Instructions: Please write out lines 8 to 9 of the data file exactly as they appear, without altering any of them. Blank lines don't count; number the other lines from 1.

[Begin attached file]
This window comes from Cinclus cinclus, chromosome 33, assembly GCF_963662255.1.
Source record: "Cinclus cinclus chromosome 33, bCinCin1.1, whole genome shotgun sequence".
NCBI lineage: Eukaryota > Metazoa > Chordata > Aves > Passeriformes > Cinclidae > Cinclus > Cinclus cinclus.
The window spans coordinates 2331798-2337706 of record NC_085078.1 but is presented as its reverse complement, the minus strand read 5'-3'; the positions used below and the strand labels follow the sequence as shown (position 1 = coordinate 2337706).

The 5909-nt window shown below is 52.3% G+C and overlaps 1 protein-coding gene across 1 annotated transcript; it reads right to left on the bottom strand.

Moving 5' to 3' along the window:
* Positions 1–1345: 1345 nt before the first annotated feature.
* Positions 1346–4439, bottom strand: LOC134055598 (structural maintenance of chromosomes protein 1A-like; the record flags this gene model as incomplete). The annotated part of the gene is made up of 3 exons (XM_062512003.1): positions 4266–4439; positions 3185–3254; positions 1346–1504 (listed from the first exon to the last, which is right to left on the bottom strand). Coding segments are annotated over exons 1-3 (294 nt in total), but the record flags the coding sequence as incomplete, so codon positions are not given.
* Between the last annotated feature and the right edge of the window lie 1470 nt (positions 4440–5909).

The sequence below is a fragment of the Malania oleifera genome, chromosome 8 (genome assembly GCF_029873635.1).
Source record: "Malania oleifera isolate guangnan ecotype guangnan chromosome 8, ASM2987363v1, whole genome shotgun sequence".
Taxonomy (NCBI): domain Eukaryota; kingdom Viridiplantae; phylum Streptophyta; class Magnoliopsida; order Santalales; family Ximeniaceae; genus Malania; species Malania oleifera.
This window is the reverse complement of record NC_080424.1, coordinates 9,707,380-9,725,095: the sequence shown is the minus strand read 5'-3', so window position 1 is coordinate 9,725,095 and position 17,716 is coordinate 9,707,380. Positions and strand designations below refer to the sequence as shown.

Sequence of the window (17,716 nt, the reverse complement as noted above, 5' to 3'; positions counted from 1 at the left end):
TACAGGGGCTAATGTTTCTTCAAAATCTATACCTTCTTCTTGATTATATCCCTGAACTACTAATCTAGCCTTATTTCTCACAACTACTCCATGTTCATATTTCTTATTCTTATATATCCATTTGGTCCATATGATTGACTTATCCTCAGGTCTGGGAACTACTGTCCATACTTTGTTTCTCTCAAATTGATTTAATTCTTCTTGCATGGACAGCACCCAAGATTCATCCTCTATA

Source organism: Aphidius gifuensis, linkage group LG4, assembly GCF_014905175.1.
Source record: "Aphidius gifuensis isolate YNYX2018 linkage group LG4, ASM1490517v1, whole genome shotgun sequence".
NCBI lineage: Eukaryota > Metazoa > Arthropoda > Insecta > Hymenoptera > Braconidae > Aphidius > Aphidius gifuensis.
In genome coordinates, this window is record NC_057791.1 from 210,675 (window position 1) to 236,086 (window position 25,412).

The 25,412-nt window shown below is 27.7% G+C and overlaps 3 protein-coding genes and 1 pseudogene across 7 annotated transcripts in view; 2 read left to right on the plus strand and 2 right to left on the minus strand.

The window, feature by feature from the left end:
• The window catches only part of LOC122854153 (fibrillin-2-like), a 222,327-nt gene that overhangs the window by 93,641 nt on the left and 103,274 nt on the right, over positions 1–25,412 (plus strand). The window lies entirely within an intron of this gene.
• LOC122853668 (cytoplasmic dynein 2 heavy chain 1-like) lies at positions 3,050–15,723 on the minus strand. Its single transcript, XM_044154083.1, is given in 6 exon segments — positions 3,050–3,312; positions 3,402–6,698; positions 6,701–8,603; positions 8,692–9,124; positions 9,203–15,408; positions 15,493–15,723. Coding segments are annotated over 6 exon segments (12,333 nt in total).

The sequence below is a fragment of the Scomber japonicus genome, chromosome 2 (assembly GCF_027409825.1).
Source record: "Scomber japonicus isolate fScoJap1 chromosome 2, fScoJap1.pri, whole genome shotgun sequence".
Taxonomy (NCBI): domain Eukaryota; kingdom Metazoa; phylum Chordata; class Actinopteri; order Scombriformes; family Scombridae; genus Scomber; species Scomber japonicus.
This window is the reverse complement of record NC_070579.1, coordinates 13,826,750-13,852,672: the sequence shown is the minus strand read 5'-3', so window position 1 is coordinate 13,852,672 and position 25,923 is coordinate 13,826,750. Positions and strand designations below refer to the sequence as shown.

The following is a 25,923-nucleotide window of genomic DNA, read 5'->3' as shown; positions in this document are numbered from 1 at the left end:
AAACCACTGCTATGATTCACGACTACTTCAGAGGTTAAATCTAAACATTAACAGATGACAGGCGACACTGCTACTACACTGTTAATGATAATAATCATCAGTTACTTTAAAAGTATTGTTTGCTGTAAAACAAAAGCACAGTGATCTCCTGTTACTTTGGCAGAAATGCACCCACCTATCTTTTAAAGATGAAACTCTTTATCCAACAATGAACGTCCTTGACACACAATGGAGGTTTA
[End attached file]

* Positions 1346–4439, bottom strand: LOC134055598 (structural maintenance of chromosomes protein 1A-like; the record flags this gene model as incomplete). The annotated part of the gene is made up of 3 exons (XM_062512003.1): positions 4266–4439; positions 3185–3254; positions 1346–1504 (listed from the first exon to the last, which is right to left on the bottom strand). Coding segments are annotated over exons 1-3 (294 nt in total), but the record flags the coding sequence as incomplete, so codon positions are not given.
* Between the last annotated feature and the right edge of the window lie 1470 nt (positions 4440–5909).